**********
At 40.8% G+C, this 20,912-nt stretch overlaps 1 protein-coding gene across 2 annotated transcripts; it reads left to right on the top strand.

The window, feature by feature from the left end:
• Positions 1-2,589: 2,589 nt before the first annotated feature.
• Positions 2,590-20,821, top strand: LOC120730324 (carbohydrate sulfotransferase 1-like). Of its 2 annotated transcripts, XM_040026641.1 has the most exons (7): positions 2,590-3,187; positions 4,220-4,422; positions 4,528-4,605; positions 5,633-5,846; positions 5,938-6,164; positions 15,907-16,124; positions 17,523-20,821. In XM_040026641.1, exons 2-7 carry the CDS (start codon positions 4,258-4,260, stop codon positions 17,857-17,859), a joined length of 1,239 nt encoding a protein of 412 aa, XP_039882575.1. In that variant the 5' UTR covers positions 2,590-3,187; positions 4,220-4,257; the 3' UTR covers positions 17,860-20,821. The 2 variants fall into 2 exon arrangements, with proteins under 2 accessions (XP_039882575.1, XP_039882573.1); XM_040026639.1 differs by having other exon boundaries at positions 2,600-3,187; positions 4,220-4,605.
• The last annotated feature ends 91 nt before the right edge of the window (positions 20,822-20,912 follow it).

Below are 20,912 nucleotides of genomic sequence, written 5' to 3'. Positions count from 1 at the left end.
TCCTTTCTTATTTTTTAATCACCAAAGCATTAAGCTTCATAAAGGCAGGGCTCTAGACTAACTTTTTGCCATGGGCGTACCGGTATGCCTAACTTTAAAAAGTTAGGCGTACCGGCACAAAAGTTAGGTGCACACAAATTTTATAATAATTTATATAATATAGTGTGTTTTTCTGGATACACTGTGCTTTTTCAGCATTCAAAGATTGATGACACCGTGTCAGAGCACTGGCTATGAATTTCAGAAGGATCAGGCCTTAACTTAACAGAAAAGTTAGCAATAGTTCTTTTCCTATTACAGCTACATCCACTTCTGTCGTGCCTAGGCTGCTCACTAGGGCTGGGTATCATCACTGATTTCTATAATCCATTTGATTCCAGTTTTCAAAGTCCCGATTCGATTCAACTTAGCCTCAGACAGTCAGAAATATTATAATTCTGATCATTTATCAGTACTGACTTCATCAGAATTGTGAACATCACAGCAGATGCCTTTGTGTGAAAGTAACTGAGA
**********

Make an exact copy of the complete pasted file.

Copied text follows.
At 40.8% G+C, this 20,912-nt stretch overlaps 1 protein-coding gene across 2 annotated transcripts; it reads left to right on the top strand.

The window, feature by feature from the left end:
• Positions 1-2,589: 2,589 nt before the first annotated feature.
• Positions 2,590-20,821, top strand: LOC120730324 (carbohydrate sulfotransferase 1-like). Of its 2 annotated transcripts, XM_040026641.1 has the most exons (7): positions 2,590-3,187; positions 4,220-4,422; positions 4,528-4,605; positions 5,633-5,846; positions 5,938-6,164; positions 15,907-16,124; positions 17,523-20,821. In XM_040026641.1, exons 2-7 carry the CDS (start codon positions 4,258-4,260, stop codon positions 17,857-17,859), a joined length of 1,239 nt encoding a protein of 412 aa, XP_039882575.1. In that variant the 5' UTR covers positions 2,590-3,187; positions 4,220-4,257; the 3' UTR covers positions 17,860-20,821. The 2 variants fall into 2 exon arrangements, with proteins under 2 accessions (XP_039882575.1, XP_039882573.1); XM_040026639.1 differs by having other exon boundaries at positions 2,600-3,187; positions 4,220-4,605.
• The last annotated feature ends 91 nt before the right edge of the window (positions 20,822-20,912 follow it).

Below are 20,912 nucleotides of genomic sequence, written 5' to 3'. Positions count from 1 at the left end.
TCCTTTCTTATTTTTTAATCACCAAAGCATTAAGCTTCATAAAGGCAGGGCTCTAGACTAACTTTTTGCCATGGGCGTACCGGTATGCCTAACTTTAAAAAGTTAGGCGTACCGGCACAAAAGTTAGGTGCACACAAATTTTATAATAATTTATATAATATAGTGTGTTTTTCTGGATACACTGTGCTTTTTCAGCATTCAAAGATTGATGACACCGTGTCAGAGCACTGGCTATGAATTTCAGAAGGATCAGGCCTTAACTTAACAGAAAAGTTAGCAATAGTTCTTTTCCTATTACAGCTACATCCACTTCTGTCGTGCCTAGGCTGCTCACTAGGGCTGGGTATCATCACTGATTTCTATAATCCATTTGATTCCAGTTTTCAAAGTCCCGATTCGATTCAACTTAGCCTCAGACAGTCAGAAATATTATAATTCTGATCATTTATCAGTACTGACTTCATCAGAATTGTGAACATCACAGCAGATGCCTTTGTGTGAAAGTAACTGAGA